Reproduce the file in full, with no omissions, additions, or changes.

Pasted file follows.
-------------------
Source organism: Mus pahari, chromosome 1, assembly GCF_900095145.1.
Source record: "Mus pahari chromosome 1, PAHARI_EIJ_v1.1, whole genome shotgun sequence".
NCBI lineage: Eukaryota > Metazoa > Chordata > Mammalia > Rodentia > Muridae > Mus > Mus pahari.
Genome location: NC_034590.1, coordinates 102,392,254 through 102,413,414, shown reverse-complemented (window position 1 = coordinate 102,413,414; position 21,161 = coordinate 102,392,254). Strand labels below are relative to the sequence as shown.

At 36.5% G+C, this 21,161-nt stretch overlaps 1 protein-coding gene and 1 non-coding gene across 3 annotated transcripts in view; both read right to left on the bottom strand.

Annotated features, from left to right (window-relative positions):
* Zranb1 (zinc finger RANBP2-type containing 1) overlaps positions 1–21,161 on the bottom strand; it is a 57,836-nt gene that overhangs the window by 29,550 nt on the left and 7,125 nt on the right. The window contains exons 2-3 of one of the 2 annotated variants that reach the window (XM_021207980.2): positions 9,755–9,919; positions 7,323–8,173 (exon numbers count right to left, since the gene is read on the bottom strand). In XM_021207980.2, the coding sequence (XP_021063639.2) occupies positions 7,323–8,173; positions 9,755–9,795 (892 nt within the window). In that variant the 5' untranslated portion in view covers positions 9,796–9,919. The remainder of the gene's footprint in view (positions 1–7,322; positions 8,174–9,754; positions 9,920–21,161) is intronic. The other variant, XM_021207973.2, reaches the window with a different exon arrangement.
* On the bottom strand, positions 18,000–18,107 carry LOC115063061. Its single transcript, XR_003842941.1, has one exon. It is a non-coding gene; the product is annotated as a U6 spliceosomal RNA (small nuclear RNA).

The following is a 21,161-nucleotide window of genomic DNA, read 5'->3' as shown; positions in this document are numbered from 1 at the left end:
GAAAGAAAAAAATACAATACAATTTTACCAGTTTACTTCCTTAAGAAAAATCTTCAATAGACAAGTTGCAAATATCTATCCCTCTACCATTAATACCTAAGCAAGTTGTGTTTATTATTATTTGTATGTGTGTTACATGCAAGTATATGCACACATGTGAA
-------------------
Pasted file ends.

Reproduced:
Source organism: Mus pahari, chromosome 1, assembly GCF_900095145.1.
Source record: "Mus pahari chromosome 1, PAHARI_EIJ_v1.1, whole genome shotgun sequence".
NCBI lineage: Eukaryota > Metazoa > Chordata > Mammalia > Rodentia > Muridae > Mus > Mus pahari.
Genome location: NC_034590.1, coordinates 102,392,254 through 102,413,414, shown reverse-complemented (window position 1 = coordinate 102,413,414; position 21,161 = coordinate 102,392,254). Strand labels below are relative to the sequence as shown.

At 36.5% G+C, this 21,161-nt stretch overlaps 1 protein-coding gene and 1 non-coding gene across 3 annotated transcripts in view; both read right to left on the bottom strand.

Annotated features, from left to right (window-relative positions):
* Zranb1 (zinc finger RANBP2-type containing 1) overlaps positions 1–21,161 on the bottom strand; it is a 57,836-nt gene that overhangs the window by 29,550 nt on the left and 7,125 nt on the right. The window contains exons 2-3 of one of the 2 annotated variants that reach the window (XM_021207980.2): positions 9,755–9,919; positions 7,323–8,173 (exon numbers count right to left, since the gene is read on the bottom strand). In XM_021207980.2, the coding sequence (XP_021063639.2) occupies positions 7,323–8,173; positions 9,755–9,795 (892 nt within the window). In that variant the 5' untranslated portion in view covers positions 9,796–9,919. The remainder of the gene's footprint in view (positions 1–7,322; positions 8,174–9,754; positions 9,920–21,161) is intronic. The other variant, XM_021207973.2, reaches the window with a different exon arrangement.
* On the bottom strand, positions 18,000–18,107 carry LOC115063061. Its single transcript, XR_003842941.1, has one exon. It is a non-coding gene; the product is annotated as a U6 spliceosomal RNA (small nuclear RNA).

The following is a 21,161-nucleotide window of genomic DNA, read 5'->3' as shown; positions in this document are numbered from 1 at the left end:
GAAAGAAAAAAATACAATACAATTTTACCAGTTTACTTCCTTAAGAAAAATCTTCAATAGACAAGTTGCAAATATCTATCCCTCTACCATTAATACCTAAGCAAGTTGTGTTTATTATTATTTGTATGTGTGTTACATGCAAGTATATGCACACATGTGAA